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9 of Kent’s traditional dishes

PUBLISHED: 17:16 19 January 2018 | UPDATED: 14:48 28 June 2018

Gypsy tart is an iconic Kentish dessert (photo: Thinkstock)

Gypsy tart is an iconic Kentish dessert (photo: Thinkstock)

Archant

‘Kent, sir, everyone knows Kent. Apples, cherries, hops and women,’ proclaims a character in Charles Dickens’ The Pickwick Papers. We have gathered some traditional dishes from around the county that were borne of the fruitful orchards and seas of Kent

1. Gypsy Tart

This sweet dessert with a caramel flavour is made with just three ingredients: a pie crust, evaporated milk and brown sugar.

Perhaps the most iconic of Kent’s traditional foods, the gypsy tart was supposedly first made in East Kent by a local lady who threw together some ingredients from her pantry for some gypsy children who seemed hungry. The tart is still made today and many Kent locals may remember having the dessert at school. See our recipe for gypsy tart.

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2. Huffkins

Huffkins are very soft rolls traditionally pressed with holes in the middle by the baker. A small amount of lard is used in the slow-rise dough which results in a fluffy crumb and a golden crust, and should be wrapped in a cloth afterwards so it doesn’t harden.

Huffkins were often eaten for tea with pitted cherries placed in the hole and continue as a traditional Kent delicacy to this day, sometimes filled with bacon at breakfast time.

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3. Canterbury Tart

A Canterbury Apple Tart is characterised by its grated apple and lemon filling and sliced apples that decorate the top. This is such a crowd pleaser, that even Mary Berry has a variation.

The origin of the Canterbury Tart is unclear but some say it could be inspired by the Canterbury Tales, in which the first mention of an apple pie was made by Geoffrey Chaucer.

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4. Kentish cherry batter pudding

Similarly to the French dessert, cherry clafoutis, the Kentish cherry batter pudding is made by adding cherries to a thick batter resulting in an almost Yorkshire pudding-textured dessert. We like this recipe.

The cherry batter pudding originated naturally in Kent because of the abundance of cherries from the tens of thousands of acres of cherry orchards planted on the order of King Henry VIII. A much smaller number exists today but the Kentish cherry batter pudding remains in recipe books across the country.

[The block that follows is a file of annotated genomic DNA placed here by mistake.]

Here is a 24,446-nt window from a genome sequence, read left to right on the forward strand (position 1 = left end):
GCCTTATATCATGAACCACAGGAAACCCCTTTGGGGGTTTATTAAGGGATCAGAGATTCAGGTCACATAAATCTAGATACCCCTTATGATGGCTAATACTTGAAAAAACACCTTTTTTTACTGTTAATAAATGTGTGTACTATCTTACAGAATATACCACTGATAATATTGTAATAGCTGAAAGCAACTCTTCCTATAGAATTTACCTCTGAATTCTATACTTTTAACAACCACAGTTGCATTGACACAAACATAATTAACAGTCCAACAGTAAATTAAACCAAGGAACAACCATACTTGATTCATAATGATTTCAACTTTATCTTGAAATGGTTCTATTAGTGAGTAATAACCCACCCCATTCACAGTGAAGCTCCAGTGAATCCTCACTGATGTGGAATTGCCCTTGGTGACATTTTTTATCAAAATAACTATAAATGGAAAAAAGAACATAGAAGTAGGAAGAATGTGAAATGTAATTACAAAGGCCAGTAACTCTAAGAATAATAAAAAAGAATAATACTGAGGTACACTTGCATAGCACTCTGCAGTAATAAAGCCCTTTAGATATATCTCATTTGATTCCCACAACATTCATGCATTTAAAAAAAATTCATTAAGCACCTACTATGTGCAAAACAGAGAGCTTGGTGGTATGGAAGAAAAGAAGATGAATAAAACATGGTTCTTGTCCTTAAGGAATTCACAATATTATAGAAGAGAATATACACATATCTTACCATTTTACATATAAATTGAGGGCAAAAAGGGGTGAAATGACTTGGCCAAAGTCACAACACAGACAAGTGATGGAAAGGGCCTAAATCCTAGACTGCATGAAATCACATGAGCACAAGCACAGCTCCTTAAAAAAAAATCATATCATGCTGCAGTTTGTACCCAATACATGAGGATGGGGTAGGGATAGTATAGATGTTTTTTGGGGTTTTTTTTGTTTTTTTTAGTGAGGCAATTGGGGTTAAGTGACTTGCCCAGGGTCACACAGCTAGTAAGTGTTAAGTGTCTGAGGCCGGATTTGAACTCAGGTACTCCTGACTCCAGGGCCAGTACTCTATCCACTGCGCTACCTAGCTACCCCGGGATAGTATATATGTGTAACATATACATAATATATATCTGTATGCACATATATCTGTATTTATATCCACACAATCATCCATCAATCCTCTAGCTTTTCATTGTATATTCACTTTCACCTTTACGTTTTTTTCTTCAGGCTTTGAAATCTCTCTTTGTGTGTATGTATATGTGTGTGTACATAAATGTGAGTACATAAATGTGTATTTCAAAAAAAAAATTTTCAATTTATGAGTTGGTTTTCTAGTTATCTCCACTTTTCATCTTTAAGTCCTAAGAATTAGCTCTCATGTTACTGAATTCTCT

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5. Ginger cobnut cake

Crumbly in texture and nutty in flavour, this recipe makes use of cobnuts roasted to bring out their distinctive taste and ginger for a warming hit of spice. But cobnuts can be used in lots of recipes both sweet and savoury.

According to the Kentish Cobnuts Association, cobnuts are a “cultivated variety of hazelnut”, and were extremely popular in Kent with over 7,000 acres of cobnut orchards in the year 1913 – although significantly less remain today.

6. Folkestone pudding pie / Kent Lent pie / Kentish pudding pie

Folkestone pudding pie is made with filling a pie crust with a “pudding” filling of milk thickened with ground rice and flavoured with lemon and nutmeg or bay leaves. With a resemblance to the texture of cheesecake, the filling is also often dotted with currants (perhaps soaked in brandy).

Originating in Folkestone, the pudding pie is sometimes called a Kent Lent pie or Kentish pudding pie as it became ubiquitous in the county.

7. Kentish rarebit

This version of Welsh rarebit is made with apples, an inseparable part of the history of the county. This snack was enjoyed by fruit pickers in Kent’s orchards during the 20th century and is still a delightful snack today. Mix melted cheese and sliced apple then spread on bread before grilling. The Kentish rarebit can be made with Kentish huffkin for a doubly traditional treat. See our recipe here.

Kent is known for its apple production with orchards that used to sweep across the county (25,000 acres in total!) bursting with the fruits every year to be shipped off to London. Apples are still grown in Kent to this day as visitors to local farms and orchards can attest.

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8. Whitstable Dredgerman’s Breakfast

Before heading out dredging the salty seas of Whitstable, it’s not hard to imagine the workmen tucking into a Whitstable Dredgerman’s Breakfast consisting of bacon and succulent oysters on thick bread.

Oysters are a big deal in Whitstable: The Whitstable Oyster Company has been growing and selling them since at least the 1400s and the annual Whitstable Oyster Festival celebrates the oyster with events, costumes, music and lots of food!

9. Biddenden cakes

Picturesque Biddenden’s town sign depicts a pair of conjoined twins - Eliza and Mary Chulkhurst - two women joined at the hip and shoulder who lived for 34 years in the village during the early 12th century. They left land when they died called the Bread and Cheese Lands, in aid of the poor.

Biddenden cakes are simple, hard biscuits made with flour and water in a mould that depicts the sisters. These cakes are still traditionally distributed to the poor around the village of Biddenden and the surrounding area during Easter.

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